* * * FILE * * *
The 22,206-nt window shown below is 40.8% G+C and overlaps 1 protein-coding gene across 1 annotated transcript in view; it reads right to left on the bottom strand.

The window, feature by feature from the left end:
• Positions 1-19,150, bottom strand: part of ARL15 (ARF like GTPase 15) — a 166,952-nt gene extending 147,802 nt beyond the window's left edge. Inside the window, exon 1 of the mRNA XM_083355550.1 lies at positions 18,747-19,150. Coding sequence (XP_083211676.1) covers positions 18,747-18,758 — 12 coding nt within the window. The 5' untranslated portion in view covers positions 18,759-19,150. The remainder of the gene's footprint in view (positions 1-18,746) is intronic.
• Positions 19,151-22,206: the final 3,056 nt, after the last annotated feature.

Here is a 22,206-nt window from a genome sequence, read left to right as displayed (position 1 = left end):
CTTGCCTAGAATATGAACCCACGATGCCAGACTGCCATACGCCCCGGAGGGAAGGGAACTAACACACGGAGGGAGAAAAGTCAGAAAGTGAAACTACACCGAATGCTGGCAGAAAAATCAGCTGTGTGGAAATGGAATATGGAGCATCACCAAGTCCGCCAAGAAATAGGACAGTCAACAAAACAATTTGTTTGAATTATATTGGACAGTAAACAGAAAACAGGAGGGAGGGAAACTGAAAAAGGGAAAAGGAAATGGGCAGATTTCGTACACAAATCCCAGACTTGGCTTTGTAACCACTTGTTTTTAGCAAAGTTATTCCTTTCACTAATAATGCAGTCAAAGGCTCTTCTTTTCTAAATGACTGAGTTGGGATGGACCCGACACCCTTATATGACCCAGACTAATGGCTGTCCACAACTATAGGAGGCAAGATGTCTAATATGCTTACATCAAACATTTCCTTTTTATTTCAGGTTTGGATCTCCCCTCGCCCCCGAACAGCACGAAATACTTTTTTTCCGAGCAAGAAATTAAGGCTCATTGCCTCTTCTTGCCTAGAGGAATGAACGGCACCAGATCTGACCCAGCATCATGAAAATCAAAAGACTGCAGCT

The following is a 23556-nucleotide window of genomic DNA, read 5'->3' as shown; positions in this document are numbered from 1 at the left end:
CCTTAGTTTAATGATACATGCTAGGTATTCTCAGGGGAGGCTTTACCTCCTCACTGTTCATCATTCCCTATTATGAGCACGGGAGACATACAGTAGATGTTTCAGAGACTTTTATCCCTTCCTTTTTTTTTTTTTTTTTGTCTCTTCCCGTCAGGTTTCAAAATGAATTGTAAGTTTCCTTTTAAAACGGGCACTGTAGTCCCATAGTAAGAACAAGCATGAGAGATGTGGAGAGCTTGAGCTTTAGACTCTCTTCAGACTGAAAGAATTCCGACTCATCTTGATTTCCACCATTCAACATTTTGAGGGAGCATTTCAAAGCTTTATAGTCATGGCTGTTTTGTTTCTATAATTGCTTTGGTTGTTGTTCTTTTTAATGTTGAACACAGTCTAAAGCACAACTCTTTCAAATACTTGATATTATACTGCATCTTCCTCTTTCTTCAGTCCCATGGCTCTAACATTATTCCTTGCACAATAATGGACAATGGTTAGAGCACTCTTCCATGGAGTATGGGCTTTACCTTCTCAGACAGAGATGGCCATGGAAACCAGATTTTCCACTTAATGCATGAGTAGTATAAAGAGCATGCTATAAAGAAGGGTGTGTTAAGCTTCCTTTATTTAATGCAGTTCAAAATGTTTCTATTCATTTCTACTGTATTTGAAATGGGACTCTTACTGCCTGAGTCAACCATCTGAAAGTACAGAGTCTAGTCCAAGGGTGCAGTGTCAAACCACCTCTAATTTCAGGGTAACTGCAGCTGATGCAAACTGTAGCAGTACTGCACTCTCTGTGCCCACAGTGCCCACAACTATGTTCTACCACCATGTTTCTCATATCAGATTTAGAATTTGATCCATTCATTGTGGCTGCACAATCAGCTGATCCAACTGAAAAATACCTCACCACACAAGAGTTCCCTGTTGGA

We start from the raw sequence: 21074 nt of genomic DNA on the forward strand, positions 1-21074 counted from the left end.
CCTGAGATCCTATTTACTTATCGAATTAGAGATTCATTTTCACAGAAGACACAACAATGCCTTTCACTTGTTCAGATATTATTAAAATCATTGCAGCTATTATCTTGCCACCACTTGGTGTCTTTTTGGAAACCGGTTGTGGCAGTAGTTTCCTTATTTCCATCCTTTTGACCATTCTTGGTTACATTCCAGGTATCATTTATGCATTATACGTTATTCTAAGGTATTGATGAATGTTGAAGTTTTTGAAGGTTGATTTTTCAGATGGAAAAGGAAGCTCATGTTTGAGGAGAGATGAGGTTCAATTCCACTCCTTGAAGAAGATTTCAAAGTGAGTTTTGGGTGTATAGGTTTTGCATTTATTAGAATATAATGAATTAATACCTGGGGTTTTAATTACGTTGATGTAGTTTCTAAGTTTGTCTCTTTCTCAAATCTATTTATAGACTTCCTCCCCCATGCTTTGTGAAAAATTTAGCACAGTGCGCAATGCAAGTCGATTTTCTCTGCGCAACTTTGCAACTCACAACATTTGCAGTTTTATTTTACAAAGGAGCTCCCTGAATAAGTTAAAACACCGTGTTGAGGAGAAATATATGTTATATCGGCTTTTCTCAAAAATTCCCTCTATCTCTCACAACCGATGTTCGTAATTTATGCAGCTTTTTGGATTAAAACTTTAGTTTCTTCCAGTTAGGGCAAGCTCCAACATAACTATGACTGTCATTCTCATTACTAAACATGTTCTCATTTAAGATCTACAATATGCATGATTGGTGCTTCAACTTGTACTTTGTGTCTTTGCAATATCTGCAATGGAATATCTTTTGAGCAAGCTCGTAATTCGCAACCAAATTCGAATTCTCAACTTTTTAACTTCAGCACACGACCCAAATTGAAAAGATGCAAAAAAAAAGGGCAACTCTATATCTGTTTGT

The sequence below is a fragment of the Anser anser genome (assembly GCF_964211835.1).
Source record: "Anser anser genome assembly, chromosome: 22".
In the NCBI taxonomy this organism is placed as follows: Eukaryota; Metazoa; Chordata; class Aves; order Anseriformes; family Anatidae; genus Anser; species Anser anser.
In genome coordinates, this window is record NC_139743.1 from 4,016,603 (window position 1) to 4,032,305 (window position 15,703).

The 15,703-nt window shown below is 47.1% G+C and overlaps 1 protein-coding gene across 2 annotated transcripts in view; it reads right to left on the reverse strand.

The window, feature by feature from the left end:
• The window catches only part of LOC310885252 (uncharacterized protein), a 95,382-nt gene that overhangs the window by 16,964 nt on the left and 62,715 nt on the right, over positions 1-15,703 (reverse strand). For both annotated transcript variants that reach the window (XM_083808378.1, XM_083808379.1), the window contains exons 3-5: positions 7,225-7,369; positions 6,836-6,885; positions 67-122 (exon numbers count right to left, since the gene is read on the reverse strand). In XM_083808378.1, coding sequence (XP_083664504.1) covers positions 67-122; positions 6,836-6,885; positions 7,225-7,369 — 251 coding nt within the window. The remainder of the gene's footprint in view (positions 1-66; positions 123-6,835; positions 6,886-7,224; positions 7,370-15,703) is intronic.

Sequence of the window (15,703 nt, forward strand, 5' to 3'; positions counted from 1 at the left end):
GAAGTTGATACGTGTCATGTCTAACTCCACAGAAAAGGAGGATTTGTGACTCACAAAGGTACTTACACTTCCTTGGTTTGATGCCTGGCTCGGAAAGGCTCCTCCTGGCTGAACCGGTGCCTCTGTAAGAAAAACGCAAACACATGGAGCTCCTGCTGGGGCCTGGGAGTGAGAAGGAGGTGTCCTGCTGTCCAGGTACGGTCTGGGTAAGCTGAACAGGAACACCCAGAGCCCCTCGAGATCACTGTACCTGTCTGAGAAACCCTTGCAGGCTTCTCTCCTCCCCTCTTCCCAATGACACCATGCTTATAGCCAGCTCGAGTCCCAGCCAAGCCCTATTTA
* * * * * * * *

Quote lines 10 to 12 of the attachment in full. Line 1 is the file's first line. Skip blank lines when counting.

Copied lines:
CCTGAGATCCTATTTACTTATCGAATTAGAGATTCATTTTCACAGAAGACACAACAATGCCTTTCACTTGTTCAGATATTATTAAAATCATTGCAGCTATTATCTTGCCACCACTTGGTGTCTTTTTGGAAACCGGTTGTGGCAGTAGTTTCCTTATTTCCATCCTTTTGACCATTCTTGGTTACATTCCAGGTATCATTTATGCATTATACGTTATTCTAAGGTATTGATGAATGTTGAAGTTTTTGAAGGTTGATTTTTCAGATGGAAAAGGAAGCTCATGTTTGAGGAGAGATGAGGTTCAATTCCACTCCTTGAAGAAGATTTCAAAGTGAGTTTTGGGTGTATAGGTTTTGCATTTATTAGAATATAATGAATTAATACCTGGGGTTTTAATTACGTTGATGTAGTTTCTAAGTTTGTCTCTTTCTCAAATCTATTTATAGACTTCCTCCCCCATGCTTTGTGAAAAATTTAGCACAGTGCGCAATGCAAGTCGATTTTCTCTGCGCAACTTTGCAACTCACAACATTTGCAGTTTTATTTTACAAAGGAGCTCCCTGAATAAGTTAAAACACCGTGTTGAGGAGAAATATATGTTATATCGGCTTTTCTCAAAAATTCCCTCTATCTCTCACAACCGATGTTCGTAATTTATGCAGCTTTTTGGATTAAAACTTTAGTTTCTTCCAGTTAGGGCAAGCTCCAACATAACTATGACTGTCATTCTCATTACTAAACATGTTCTCATTTAAGATCTACAATATGCATGATTGGTGCTTCAACTTGTACTTTGTGTCTTTGCAATATCTGCAATGGAATATCTTTTGAGCAAGCTCGTAATTCGCAACCAAATTCGAATTCTCAACTTTTTAACTTCAGCACACGACCCAAATTGAAAAGATGCAAAAAAAAAGGGCAACTCTATATCTGTTTGT

The sequence below is a fragment of the Anser anser genome (assembly GCF_964211835.1).
Source record: "Anser anser genome assembly, chromosome: 22".